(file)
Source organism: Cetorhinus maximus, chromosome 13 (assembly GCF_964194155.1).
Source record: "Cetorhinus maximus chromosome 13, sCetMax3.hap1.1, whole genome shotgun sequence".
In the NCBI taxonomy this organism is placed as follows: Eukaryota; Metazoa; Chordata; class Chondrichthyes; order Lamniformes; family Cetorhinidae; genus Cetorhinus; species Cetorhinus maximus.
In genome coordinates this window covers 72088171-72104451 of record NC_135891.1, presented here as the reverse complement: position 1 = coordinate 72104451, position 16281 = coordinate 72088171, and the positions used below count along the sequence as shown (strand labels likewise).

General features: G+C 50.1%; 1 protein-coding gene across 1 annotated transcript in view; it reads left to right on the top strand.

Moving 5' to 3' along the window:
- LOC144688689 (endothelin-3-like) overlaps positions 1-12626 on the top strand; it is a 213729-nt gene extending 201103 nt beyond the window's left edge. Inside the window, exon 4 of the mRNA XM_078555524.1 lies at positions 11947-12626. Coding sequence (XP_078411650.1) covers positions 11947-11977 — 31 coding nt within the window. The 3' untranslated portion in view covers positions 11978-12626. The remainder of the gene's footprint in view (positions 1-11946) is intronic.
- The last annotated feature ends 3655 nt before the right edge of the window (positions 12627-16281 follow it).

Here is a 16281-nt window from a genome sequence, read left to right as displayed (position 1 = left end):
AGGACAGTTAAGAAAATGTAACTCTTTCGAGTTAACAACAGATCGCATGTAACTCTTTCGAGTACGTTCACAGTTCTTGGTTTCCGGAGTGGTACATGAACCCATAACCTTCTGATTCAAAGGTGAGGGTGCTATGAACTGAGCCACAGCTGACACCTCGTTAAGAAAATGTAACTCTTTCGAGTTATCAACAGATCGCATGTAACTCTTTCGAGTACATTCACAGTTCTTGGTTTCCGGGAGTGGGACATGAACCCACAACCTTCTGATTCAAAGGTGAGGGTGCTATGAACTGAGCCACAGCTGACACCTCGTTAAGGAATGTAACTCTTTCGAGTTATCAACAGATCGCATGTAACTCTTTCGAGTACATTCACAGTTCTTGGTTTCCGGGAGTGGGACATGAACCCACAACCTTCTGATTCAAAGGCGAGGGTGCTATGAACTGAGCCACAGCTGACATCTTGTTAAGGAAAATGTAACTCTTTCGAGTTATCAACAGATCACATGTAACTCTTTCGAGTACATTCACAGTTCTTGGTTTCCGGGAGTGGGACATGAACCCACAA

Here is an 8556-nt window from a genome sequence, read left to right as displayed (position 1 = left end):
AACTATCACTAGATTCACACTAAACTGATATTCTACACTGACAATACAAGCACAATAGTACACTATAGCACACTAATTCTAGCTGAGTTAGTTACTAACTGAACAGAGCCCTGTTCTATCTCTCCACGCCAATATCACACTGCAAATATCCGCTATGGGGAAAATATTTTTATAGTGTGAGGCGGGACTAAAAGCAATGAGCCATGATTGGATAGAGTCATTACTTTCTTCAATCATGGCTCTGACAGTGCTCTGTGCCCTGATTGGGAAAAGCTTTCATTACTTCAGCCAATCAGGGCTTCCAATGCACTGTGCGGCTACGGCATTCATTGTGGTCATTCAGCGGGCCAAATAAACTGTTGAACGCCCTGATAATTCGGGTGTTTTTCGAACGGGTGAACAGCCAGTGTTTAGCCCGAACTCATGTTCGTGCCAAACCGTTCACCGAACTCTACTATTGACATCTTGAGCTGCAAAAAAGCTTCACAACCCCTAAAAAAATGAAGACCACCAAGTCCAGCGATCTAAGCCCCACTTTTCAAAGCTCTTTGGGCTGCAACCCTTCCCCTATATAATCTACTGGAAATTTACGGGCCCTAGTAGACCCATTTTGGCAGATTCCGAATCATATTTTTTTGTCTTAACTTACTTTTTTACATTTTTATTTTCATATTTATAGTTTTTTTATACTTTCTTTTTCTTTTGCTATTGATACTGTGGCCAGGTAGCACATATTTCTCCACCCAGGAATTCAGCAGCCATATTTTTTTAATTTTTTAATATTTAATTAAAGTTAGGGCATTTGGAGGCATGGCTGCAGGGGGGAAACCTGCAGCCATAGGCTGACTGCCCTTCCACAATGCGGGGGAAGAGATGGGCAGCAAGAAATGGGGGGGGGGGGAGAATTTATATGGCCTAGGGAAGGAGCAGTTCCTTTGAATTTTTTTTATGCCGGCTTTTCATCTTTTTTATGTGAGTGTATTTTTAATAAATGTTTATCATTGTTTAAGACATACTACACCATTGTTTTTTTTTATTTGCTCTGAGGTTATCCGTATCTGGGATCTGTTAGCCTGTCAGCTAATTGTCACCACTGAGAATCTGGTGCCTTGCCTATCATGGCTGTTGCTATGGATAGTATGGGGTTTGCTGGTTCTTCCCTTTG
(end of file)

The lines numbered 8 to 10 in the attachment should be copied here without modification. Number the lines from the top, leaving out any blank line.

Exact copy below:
- The last annotated feature ends 3655 nt before the right edge of the window (positions 12627-16281 follow it).

Here is a 16281-nt window from a genome sequence, read left to right as displayed (position 1 = left end):
AGGACAGTTAAGAAAATGTAACTCTTTCGAGTTAACAACAGATCGCATGTAACTCTTTCGAGTACGTTCACAGTTCTTGGTTTCCGGAGTGGTACATGAACCCATAACCTTCTGATTCAAAGGTGAGGGTGCTATGAACTGAGCCACAGCTGACACCTCGTTAAGAAAATGTAACTCTTTCGAGTTATCAACAGATCGCATGTAACTCTTTCGAGTACATTCACAGTTCTTGGTTTCCGGGAGTGGGACATGAACCCACAACCTTCTGATTCAAAGGTGAGGGTGCTATGAACTGAGCCACAGCTGACACCTCGTTAAGGAATGTAACTCTTTCGAGTTATCAACAGATCGCATGTAACTCTTTCGAGTACATTCACAGTTCTTGGTTTCCGGGAGTGGGACATGAACCCACAACCTTCTGATTCAAAGGCGAGGGTGCTATGAACTGAGCCACAGCTGACATCTTGTTAAGGAAAATGTAACTCTTTCGAGTTATCAACAGATCACATGTAACTCTTTCGAGTACATTCACAGTTCTTGGTTTCCGGGAGTGGGACATGAACCCACAA